Persistence of dormant cancer cells that have resisted chemotherapy is a major barrier to curing ovarian cancer. Our group has developed the first inducible model for tumor dormancy in ovarian cancer using human ovarian cancer xenografts and has discovered a potential link between tumor dormancy and autophagy. Prolonged autophagy can induce cell death, whereas transient autophagy facilitates cell survival. We have found that ARHI (DIRAS3) - an imprinted tumor suppressor gene encoding a 26 kD GTPase homologous to Ras but with an opposite function - is required for autophagy in normal and malignant ovarian epithelial cells. ARHI participates directly in autophagosome formation, upregulating Atg4 and co-localizing in the autophagic vesicle membrane with MAP-LC3-II. ARHI also inhibits signaling through Class I PI3 kinase, ultimately decreasing the activity of mTOR, a known stimulus for the induction of autophagy. ARHI is downregulated in >60% of ovarian cancers. Re-expression of ARHI in ovarian cancer cells blocks proliferation by upregulating p21 and p27 and induces autophagic cell death in culture. In xenografts, re-expression of ARHI also blocks growth and induces autophagy, but cancer cells survive for months, remaining dormant and growing promptly when ARHI levels are subsequently reduced. Interestingly, growth factors (IGF-1, VEGF) and cytokines (IL-8) that are found in the xenograft microenvironment can rescue cancer cells from autophagic death in culture, block development of autophagy and partially reverse changes that occur in cell signaling during the induction of autophagy. Inhibition of autophagy with chloroquine inhibits subsequent growth of dormant cancer cells, but the precise relationship of autophagy and tumor dormancy remains to be defined. Other molecular abnormalities that occur frequently in ovarian cancers can regulate autophagy, including the overexpression of Rab25, but the interaction between ARHI and Rab25 has not been explored.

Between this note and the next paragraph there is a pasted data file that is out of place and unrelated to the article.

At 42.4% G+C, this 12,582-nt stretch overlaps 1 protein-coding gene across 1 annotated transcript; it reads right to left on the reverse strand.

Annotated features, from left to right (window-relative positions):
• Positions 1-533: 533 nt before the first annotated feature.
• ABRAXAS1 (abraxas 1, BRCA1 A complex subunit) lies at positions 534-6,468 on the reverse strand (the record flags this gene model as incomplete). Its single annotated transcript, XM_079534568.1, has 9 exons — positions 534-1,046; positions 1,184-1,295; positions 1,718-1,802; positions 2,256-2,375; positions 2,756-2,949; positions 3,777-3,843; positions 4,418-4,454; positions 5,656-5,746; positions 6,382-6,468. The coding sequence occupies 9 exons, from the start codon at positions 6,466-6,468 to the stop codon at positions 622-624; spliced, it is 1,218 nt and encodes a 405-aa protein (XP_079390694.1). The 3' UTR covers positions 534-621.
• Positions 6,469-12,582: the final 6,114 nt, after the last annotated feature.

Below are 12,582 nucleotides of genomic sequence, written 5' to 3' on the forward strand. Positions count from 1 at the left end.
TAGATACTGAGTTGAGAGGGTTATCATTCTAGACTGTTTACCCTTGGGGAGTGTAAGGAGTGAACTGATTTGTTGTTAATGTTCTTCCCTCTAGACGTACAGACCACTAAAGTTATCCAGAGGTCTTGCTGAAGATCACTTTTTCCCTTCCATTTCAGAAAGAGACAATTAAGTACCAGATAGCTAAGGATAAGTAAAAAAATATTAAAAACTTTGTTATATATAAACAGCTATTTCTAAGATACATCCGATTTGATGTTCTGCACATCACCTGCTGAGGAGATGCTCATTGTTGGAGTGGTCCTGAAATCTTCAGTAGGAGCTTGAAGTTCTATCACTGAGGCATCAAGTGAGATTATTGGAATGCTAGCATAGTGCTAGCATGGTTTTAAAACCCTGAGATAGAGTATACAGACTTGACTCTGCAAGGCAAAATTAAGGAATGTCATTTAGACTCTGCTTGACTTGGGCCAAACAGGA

In Aim 1 we will define the role of ARHI in autophagic vesicle formation, testing the hypothesis that ARHI associates directly with nucleating autophagic vesicles through lipid-lipid interactions, inducing Atg4 through FoxO3a to cleave MAP-LC3, facilitating vesicle membrane elongation.
In Aim 2 we will explore the interaction of ARHI and Rab25 in regulating autophagy in ovarian cancer cells, testing the hypothesis that ARHI induces autophagy by inhibiting PI3 kinase activation, upregulating TSC1/2 and downregulating pmTOR, whereas Rab25 blocks ARHI-induced autophagy by activating Akt directly and increasing pmTOR activity. We also will determine whether expression of ARHI is associated with prolonged disease free survival, while expression of Rab25 will be associated with decreased progression free survival in ovarian cancer.
In Aim 3 we will determine requirements for ARHI-induced dormancy in xenografts, testing the hypotheses that: 1) dormancy depends critically on the induction of autophagy;2) survival of dormant autophagic cells in vivo requires permissive levels of VEGF, IL-8 and IGF-1;and 3) the accumulation of high levels of VEGF, IL-8 IGF-1 render ovarian cancer cells resistant to cell cycle arrest, autophagy and tumor dormancy. Further, we will seek autophagic cells that express ARHI in second look surgical specimens from women with ovarian cancer. If blocking VEGF, IGF-1 and IL-8 eliminates autophagic dormant ovarian cancer cells in xenografts, early translation to clinical trials should be feasible.